State of the art languages and tools for network programming and verification are fundamtentally limited, because they are based on deterministic network models. But real-world networks have many important features that are inherently non-deterministic:
Probabilistic NetKAT is a language and framework that allows modeling, programming, and reasoning about networks with such probabilistic fatures. It seeks to answer quantitative questions such as:
David M. Kahn. Undecidable Problems for Probabilistic Network Programming. In International Symposium on Mathematical Foundations of Computer Science (MFCS), Aalborg, Denmark, July 2017. [ full version ]
Robert Furber, Dexter Kozen, Kim Larsen, Radu Mardare, and Prakash Panangaden. Unrestricted Stone duality for Markov processes. In ACM/IEEE Symposium on Logic in Computer Science (LICS 2017), June 2017. [ conference version ]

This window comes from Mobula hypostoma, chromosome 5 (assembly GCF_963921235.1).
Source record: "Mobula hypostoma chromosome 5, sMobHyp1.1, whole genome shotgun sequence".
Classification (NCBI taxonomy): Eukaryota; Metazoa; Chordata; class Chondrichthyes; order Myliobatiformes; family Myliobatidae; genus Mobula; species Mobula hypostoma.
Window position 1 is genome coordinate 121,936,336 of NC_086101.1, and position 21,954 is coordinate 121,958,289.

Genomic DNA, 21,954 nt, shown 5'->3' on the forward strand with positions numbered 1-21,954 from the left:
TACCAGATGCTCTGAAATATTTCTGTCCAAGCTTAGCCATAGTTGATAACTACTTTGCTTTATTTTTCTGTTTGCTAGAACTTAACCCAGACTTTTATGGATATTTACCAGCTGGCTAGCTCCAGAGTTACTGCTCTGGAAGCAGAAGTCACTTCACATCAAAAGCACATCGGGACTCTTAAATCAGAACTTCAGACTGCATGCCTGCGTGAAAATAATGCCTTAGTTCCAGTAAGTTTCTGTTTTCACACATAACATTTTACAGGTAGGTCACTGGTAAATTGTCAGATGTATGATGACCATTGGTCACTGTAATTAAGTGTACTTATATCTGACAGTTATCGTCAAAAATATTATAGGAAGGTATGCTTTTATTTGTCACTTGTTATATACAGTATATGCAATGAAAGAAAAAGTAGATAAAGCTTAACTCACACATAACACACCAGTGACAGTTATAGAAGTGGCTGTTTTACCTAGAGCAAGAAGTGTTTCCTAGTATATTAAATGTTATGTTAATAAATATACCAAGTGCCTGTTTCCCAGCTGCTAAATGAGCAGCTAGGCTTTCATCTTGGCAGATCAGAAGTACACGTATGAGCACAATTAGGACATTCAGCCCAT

Dexter Kozen. On the coalgebraic theory of Kleene algebra with tests. In Can Başkent, Lawrence S. Moss, and Ramaswamy Ramanujam, editors, Rohit Parikh on Logic, Language and Society. March 2017. [ conference version ]
Steffen Smolka, Praveen Kumar, Nate Foster, Dexter Kozen, and Alexandra Silva. Cantor Meets Scott: Semantic Foundations for Probabilistic Networks. In ACM SIGPLAN-SIGACT Symposium on Principles of Programming Languages (POPL), Paris, France, January 2017. [ conference version | full version | slides ]
Nate Foster, Dexter Kozen, Konstantinos Mamouras, Mark Reitblatt, and Alexandra Silva. Probabilistic NetKAT. In European Symposium on Programming (ESOP), Eindhoven, Netherlands, April 2016. [ conference version ]
Probabilistic NetKAT is supported by ERC Starting Grant 679127; the National Security Agency; the National Science Foundation under grants CNS-1111698, CNS- 1413972, CCF-1422046, CCF-1253165, and CCF-1535952; the Office of Naval Research under grant N00014-15-1-2177; the Dutch Research Foundation (NWO) under project numbers 639.021.334 and 612.001.113; and gifts from Cisco, Facebook, Google, and Fujitsu.